• group policies to control access
  • a good filter for specific file extensions (Squid, an open source alternative was suggested)
  • decent physical cabling and structure
  • staff buy-in to the AUP (Acceptable Use Policy)

How do we plan to maintain the network’s infrastructure?

  • The concept of hosting wikis, course management systems, videos,  etc inside the network seemed quite popular among the group
  • One participant brought up the very interesting topic of Internet 2 and how to put together a large group of districts to approach this network to help maintain connectivity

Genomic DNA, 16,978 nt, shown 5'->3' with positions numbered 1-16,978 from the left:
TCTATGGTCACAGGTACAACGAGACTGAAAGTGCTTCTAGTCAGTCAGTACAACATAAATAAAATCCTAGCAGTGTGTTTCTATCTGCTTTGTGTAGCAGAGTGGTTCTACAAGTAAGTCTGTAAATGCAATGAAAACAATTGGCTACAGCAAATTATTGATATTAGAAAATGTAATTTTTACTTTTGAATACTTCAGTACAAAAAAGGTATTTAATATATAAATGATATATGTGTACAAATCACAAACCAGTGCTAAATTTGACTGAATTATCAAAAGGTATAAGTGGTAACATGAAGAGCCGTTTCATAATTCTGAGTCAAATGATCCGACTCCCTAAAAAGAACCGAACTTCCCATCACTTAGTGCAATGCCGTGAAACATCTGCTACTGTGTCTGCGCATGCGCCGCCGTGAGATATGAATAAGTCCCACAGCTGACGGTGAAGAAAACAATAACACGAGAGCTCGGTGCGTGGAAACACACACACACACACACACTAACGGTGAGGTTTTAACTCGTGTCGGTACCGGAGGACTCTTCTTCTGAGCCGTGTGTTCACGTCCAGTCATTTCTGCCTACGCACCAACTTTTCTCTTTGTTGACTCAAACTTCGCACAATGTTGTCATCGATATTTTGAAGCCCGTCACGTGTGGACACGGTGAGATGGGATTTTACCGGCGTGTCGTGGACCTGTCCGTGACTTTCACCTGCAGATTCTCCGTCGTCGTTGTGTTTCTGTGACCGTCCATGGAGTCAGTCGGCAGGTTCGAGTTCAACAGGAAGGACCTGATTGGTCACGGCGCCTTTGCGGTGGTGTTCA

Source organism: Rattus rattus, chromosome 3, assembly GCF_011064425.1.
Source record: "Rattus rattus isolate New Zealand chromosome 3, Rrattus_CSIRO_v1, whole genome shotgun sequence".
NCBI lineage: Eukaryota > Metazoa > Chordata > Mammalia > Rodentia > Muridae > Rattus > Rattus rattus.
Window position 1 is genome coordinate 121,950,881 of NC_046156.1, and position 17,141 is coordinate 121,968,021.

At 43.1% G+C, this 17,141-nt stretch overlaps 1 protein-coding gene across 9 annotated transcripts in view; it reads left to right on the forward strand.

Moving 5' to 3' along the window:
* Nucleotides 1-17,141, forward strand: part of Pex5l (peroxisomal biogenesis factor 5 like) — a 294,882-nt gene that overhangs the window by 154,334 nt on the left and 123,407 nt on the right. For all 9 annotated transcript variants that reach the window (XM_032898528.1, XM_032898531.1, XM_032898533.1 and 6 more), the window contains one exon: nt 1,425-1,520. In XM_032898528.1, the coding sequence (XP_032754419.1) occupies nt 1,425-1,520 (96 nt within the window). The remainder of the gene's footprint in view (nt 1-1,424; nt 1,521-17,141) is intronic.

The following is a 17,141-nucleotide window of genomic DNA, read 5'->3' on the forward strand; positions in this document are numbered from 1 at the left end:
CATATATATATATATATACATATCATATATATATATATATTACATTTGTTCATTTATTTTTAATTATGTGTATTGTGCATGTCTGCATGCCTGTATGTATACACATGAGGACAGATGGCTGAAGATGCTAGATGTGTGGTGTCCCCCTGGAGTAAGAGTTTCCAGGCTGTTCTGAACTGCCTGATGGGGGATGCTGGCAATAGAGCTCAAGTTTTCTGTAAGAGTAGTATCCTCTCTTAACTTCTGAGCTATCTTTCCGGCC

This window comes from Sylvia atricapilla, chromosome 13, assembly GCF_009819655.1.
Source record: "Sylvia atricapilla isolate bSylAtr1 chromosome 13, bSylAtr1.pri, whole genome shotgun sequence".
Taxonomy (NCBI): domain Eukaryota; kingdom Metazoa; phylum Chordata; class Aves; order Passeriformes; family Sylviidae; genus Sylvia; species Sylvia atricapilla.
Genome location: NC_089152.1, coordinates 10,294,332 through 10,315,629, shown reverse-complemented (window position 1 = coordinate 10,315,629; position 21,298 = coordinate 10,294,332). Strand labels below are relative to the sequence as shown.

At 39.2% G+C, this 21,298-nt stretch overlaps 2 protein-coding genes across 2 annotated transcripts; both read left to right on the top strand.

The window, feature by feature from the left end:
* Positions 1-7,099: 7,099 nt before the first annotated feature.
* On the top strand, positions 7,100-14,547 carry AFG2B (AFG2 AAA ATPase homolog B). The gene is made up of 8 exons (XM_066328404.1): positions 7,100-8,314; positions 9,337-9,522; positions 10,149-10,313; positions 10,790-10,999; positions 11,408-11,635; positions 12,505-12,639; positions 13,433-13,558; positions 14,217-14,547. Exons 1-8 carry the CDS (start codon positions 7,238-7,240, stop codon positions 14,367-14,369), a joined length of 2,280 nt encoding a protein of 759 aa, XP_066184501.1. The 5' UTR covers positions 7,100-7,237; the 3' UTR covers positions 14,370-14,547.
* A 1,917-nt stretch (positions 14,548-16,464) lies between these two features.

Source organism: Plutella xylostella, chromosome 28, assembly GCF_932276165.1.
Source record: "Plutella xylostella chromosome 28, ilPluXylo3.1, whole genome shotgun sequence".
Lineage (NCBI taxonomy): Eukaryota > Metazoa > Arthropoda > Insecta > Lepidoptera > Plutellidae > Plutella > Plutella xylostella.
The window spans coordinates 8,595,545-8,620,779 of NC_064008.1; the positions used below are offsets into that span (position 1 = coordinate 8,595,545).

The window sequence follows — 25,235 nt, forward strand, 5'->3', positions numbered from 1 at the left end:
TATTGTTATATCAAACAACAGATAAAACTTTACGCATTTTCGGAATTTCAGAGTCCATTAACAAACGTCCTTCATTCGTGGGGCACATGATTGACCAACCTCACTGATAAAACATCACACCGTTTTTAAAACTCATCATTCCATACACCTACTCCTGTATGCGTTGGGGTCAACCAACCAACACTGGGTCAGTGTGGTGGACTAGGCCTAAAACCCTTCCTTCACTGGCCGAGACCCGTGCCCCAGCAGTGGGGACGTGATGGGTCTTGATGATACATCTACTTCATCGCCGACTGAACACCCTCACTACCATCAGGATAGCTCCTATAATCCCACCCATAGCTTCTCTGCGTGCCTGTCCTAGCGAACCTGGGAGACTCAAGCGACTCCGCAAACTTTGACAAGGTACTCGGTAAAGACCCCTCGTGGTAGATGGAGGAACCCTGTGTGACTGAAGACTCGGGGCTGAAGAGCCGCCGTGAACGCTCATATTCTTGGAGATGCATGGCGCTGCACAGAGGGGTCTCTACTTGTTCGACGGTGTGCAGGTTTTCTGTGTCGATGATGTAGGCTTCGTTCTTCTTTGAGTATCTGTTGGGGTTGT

• It was also agreed on that no matter how much bandwidth the district had, it would be saturated
  • One network admin proposed building networks in the building that supported cells

How do you allocate your technology budget?

  • First response to the whole group – How do you allocate nothing? (fair enough)
  • The priorities were to pay for filtering, subscriptions, and licensing renewals
  • It is always necessary to set money aside for replacement parts
  • It was agreed that the offices take precedence over the classrooms
  • It was also agreed on that the teacher’s computers takes precedence over student computers